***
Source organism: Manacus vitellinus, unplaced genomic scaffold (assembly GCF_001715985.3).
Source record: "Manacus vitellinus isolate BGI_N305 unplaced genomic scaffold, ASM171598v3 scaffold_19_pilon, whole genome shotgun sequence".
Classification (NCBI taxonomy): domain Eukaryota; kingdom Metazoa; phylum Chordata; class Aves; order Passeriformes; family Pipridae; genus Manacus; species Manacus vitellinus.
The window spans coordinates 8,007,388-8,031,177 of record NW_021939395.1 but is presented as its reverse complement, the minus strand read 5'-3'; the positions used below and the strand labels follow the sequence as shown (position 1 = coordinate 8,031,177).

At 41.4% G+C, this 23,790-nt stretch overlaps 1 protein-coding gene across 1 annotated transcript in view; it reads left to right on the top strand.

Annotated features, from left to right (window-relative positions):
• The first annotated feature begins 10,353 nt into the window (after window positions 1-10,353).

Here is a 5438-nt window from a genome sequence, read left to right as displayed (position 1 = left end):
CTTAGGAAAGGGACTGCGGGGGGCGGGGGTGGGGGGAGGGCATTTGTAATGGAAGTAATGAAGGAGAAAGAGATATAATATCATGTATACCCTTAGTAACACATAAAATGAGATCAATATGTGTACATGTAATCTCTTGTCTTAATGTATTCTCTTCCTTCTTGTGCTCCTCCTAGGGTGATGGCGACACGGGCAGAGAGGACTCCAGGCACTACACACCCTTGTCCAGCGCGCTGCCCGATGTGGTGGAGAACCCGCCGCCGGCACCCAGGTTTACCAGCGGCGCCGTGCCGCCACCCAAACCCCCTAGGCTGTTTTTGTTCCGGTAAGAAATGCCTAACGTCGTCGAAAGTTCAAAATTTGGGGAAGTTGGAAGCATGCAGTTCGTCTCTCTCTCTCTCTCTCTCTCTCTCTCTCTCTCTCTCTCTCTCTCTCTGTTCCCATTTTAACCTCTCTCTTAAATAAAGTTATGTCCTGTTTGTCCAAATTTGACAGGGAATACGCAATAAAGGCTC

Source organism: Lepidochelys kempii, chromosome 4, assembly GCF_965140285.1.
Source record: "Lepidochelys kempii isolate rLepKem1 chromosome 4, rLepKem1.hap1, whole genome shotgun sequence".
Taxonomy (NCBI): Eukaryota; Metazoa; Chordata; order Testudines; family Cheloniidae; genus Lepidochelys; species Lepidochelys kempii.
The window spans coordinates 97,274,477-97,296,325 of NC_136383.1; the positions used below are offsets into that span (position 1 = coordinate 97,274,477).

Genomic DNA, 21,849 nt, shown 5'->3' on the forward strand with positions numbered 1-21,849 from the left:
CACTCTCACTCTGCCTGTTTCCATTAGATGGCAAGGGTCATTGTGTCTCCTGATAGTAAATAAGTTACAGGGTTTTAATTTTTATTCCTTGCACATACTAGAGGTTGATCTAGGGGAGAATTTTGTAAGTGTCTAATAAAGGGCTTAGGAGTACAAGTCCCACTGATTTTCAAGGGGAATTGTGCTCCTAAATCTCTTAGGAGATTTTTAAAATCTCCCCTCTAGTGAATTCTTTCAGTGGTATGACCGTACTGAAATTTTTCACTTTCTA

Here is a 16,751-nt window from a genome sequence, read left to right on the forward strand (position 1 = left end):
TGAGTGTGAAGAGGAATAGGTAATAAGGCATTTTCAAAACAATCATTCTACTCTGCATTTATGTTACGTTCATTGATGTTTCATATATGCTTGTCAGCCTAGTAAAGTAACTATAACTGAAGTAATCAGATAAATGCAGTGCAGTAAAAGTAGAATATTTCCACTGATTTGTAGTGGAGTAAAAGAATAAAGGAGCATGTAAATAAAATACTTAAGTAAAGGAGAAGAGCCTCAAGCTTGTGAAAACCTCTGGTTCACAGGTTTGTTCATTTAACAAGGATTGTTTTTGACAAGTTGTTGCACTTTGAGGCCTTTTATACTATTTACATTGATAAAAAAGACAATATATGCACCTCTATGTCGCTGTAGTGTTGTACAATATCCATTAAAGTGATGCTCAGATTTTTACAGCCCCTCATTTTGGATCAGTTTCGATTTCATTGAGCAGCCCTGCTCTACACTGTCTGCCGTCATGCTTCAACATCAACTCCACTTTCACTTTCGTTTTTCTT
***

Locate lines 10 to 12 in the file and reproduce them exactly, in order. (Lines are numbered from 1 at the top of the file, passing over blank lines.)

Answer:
Source organism: Lepidochelys kempii, chromosome 4, assembly GCF_965140285.1.
Source record: "Lepidochelys kempii isolate rLepKem1 chromosome 4, rLepKem1.hap1, whole genome shotgun sequence".
Taxonomy (NCBI): Eukaryota; Metazoa; Chordata; order Testudines; family Cheloniidae; genus Lepidochelys; species Lepidochelys kempii.